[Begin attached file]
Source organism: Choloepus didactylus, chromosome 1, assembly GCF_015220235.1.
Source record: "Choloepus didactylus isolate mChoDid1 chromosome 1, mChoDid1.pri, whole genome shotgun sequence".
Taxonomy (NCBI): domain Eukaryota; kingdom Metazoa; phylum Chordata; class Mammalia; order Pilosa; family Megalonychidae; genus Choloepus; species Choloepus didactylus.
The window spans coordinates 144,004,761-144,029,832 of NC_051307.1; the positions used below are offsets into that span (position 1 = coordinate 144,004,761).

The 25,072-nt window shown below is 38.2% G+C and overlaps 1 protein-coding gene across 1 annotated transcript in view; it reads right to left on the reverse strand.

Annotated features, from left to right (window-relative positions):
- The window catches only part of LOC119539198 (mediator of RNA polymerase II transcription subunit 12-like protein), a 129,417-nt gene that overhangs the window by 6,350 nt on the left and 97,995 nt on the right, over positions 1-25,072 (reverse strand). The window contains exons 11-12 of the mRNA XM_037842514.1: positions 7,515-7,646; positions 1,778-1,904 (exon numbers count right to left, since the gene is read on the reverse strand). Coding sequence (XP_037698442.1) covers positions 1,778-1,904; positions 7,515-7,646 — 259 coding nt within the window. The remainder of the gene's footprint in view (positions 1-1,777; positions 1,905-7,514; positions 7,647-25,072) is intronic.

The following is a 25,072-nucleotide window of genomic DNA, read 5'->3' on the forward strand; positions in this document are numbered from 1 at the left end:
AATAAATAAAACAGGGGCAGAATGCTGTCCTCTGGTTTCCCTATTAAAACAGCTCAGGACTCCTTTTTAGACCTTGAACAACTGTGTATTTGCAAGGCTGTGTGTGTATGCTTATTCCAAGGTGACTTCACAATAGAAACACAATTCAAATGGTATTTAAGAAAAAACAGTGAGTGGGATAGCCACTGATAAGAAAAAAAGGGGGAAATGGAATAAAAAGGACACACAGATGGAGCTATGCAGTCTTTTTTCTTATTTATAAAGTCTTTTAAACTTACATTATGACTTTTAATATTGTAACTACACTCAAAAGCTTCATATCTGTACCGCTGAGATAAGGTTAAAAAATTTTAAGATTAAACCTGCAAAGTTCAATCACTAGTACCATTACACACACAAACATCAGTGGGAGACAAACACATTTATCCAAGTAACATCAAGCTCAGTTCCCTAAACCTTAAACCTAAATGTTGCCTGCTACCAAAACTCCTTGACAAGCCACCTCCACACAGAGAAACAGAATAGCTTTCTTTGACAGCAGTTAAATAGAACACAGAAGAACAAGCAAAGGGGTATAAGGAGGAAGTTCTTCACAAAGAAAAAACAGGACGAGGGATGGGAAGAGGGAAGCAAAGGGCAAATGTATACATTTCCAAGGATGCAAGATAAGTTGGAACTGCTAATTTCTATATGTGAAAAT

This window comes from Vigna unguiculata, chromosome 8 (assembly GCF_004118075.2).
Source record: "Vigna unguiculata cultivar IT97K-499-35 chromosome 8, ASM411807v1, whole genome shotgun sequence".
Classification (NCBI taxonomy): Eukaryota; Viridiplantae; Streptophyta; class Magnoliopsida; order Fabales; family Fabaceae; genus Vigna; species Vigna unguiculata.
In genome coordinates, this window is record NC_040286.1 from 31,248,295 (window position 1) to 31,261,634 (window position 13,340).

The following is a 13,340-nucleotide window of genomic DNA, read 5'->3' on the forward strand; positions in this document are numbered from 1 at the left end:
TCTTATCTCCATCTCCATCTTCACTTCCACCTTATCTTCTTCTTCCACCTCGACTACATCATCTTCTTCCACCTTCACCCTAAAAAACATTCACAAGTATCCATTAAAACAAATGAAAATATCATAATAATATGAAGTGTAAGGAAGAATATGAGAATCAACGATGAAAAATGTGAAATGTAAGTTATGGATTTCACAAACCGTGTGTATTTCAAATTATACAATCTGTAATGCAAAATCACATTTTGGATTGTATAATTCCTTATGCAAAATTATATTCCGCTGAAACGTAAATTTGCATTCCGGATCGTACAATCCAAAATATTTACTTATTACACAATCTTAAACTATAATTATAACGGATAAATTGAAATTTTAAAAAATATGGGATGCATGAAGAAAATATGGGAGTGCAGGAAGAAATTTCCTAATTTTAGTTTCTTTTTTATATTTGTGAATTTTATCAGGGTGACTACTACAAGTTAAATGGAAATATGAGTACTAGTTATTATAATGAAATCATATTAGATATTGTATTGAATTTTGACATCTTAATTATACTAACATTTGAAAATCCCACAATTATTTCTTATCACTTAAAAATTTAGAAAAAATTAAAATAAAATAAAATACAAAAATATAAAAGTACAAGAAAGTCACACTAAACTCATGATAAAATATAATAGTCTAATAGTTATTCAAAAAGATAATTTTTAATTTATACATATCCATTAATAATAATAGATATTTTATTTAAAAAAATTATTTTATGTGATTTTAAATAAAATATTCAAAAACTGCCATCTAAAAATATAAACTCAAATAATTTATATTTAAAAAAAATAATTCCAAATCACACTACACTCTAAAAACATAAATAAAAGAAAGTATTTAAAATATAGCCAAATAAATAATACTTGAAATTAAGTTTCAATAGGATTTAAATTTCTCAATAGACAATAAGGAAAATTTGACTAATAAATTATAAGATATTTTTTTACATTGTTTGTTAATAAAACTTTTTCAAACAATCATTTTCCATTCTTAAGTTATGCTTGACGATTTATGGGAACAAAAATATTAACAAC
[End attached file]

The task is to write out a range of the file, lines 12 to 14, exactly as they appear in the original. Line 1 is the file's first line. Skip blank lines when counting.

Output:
Classification (NCBI taxonomy): Eukaryota; Viridiplantae; Streptophyta; class Magnoliopsida; order Fabales; family Fabaceae; genus Vigna; species Vigna unguiculata.
In genome coordinates, this window is record NC_040286.1 from 31,248,295 (window position 1) to 31,261,634 (window position 13,340).

The following is a 13,340-nucleotide window of genomic DNA, read 5'->3' on the forward strand; positions in this document are numbered from 1 at the left end: